I don’t know why he thought I would say no to a sailboat.
He was hovering behind me in the kitchen while I finished the dishes after yet another dinner at home. He was sheepishly squinting his eyes, expecting the worst. “Please think about it before saying no.”
I set down the dishtowel and took his phone. A Facebook ad for a sailboat, the kind with living quarters inside; a tiny sink, a microwave, and a two-burner stove. Pillows embroidered with lighthouses were arranged neatly on long blue benches that could serve as narrow beds or as seats when the clean white dining table dropped down from a beautiful the teak bulkhead. “1978 Hunter 27 with 2020 slip fee included. $4,995.”
“I had no idea something like that was within reach,” I said. I knew nothing about sailboats, but I couldn’t imagine turning down another opportunity this year.
The year 2020 was meant to feel like a new beginning for our family. For the first time in years, I planned to attend conferences for work. This was the year I was going to get excited about my job again, and I was hoping to find real purpose. The conferences were deferred, then deferred again, and finally, they became “virtual.” In the summertime, we planned to take the kids to Mexico. We wanted to show them the ocean. Instead, they spent the summer in the basement and explored the ocean by watching Octonauts.
We never picked up my daughter’s sparkly pirate costume for the big summer performance. There was no reason to help our son learn the songs he’d sing at his preschool graduation. In March, we explained to our children that they couldn’t go to their friends’ birthday parties. We assured them things would be back to normal soon but, after six months in quarantine, they moved on to new schools and will never see those friends again. Even though my oldest mastered the technology to stay in touch with her schoolmates, few had the equipment to reciprocate.
My husband tried to relieve the stress of working from home by going fishing. I’d wake up alone while he was off somewhere, wading in some suburban creek. Sometimes he took one of the kids and they returned with muddy feet and no fish. He hatched a new plan to get closer to the fish by acquiring a small fishing boat that he could maneuver on his own. Somehow, his online searches took a detour to sailboat ads.
In a year of disappointments, he’d stumbled on something we could get excited about.
Every weekend from summer into fall we followed the Mississippi River, which cuts through the bluffs from Minneapolis to Lake Pepin. A 90-minute drive is the perfect amount of time to feel you’ve gotten away for the weekend. I spun up a classic rock soundtrack and, without a hint of irony, showed my children how to belt out the chorus to Styx’s “Come Sail Away.” We counted the hawks that flew over the changing leaves. We stopped for cheese curds and hand pies in the small towns along the way.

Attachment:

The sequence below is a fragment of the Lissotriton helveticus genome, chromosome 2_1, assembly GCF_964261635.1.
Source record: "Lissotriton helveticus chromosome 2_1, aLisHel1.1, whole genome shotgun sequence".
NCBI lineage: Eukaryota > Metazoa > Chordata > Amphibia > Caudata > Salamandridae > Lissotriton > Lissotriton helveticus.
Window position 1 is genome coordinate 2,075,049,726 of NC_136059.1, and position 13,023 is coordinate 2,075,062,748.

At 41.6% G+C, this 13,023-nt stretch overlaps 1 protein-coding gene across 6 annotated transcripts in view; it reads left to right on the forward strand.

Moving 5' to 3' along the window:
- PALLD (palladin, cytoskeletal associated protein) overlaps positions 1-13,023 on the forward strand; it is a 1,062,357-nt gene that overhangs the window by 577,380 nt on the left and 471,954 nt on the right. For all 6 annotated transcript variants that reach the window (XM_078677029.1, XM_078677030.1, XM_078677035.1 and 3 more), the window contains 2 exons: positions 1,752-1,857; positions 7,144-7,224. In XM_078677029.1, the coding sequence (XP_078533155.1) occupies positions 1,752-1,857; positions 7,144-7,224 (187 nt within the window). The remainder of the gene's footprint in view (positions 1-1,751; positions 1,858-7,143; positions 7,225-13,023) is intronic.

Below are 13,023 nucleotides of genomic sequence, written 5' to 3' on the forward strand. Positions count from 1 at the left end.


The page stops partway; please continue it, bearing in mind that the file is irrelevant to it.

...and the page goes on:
We packed our cooler with new traditions. Bacon for pancake brunches, beer and juice boxes to enjoy on the water, and bratwursts that we could prepare on a grill attached to the side of the boat. Before each sail, I popped popcorn and shared it with my children who sat on the lighthouse pillows to reach it on the fold-down table. And then we set sail, exploring the open water or dropping anchor to fish together. It no longer mattered that the fish weren’t biting.
Every time I watched the sun set from the deck of our sailboat I felt like we were getting away with something. I thought boats were an extravagance, not something average families could afford. Five thousand dollars is not easy to spend, but it’s roughly the cost of one of the trips we’d missed. And with its own bathroom and sleeping quarters, a 27-foot sailboat is a safe place to stay during a pandemic. Our home on the water.
My husband had never mentioned that he learned to sail as a boy at summer camp. I felt admiration as I watched him remember and relearn yet another hidden ability. And then he passed it on to our 7-year-old girl. In 2020, she missed out on fencing, circus, and swimming lessons. But 2020 was the year she learned to pilot a sailboat. Someday, we will invite her friends and they can catch up over popcorn and juice boxes while she shows them what she’s learned.
Back at the marina, my children ran free. My 4-year-old boy skipping along with his tiny feet floating through the air. They practiced swimming and collected shells along the protected beach. They introduced our dog to strangers near the docks. They waved at other children whose families had found their way to this place. Maybe they can all be friends when we return next year.
The fall colors faded by mid-October and we spent a cold weekend preparing our boat for winter storage. On our last night at the marina, I crossed the train tracks to the local bar, joining other boaters to warm up by the bonfire. There, I met Alex, who was leaving the next day to spend four months sailing down the Mississippi to Florida. “From here,” he said, “you can get to anywhere in the world.”